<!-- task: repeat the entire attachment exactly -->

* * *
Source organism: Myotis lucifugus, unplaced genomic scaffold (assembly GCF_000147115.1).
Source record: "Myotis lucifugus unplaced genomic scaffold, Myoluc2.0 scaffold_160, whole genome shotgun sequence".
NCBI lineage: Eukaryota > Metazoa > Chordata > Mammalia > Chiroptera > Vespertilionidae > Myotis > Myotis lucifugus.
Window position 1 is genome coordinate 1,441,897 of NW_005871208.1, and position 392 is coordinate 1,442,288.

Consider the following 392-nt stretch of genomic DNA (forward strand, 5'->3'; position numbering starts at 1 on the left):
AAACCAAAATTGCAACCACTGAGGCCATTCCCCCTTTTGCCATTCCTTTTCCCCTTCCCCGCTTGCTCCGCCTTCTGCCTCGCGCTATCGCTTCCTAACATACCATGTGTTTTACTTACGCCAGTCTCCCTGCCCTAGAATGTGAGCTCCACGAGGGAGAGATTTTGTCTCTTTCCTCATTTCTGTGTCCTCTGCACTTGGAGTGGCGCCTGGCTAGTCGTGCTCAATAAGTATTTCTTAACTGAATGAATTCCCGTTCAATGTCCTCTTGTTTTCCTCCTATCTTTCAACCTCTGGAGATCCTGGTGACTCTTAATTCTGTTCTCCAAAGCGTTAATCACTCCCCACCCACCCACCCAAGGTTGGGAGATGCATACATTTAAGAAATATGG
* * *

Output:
Source organism: Myotis lucifugus, unplaced genomic scaffold (assembly GCF_000147115.1).
Source record: "Myotis lucifugus unplaced genomic scaffold, Myoluc2.0 scaffold_160, whole genome shotgun sequence".
NCBI lineage: Eukaryota > Metazoa > Chordata > Mammalia > Chiroptera > Vespertilionidae > Myotis > Myotis lucifugus.
Window position 1 is genome coordinate 1,441,897 of NW_005871208.1, and position 392 is coordinate 1,442,288.

Consider the following 392-nt stretch of genomic DNA (forward strand, 5'->3'; position numbering starts at 1 on the left):
AAACCAAAATTGCAACCACTGAGGCCATTCCCCCTTTTGCCATTCCTTTTCCCCTTCCCCGCTTGCTCCGCCTTCTGCCTCGCGCTATCGCTTCCTAACATACCATGTGTTTTACTTACGCCAGTCTCCCTGCCCTAGAATGTGAGCTCCACGAGGGAGAGATTTTGTCTCTTTCCTCATTTCTGTGTCCTCTGCACTTGGAGTGGCGCCTGGCTAGTCGTGCTCAATAAGTATTTCTTAACTGAATGAATTCCCGTTCAATGTCCTCTTGTTTTCCTCCTATCTTTCAACCTCTGGAGATCCTGGTGACTCTTAATTCTGTTCTCCAAAGCGTTAATCACTCCCCACCCACCCACCCAAGGTTGGGAGATGCATACATTTAAGAAATATGG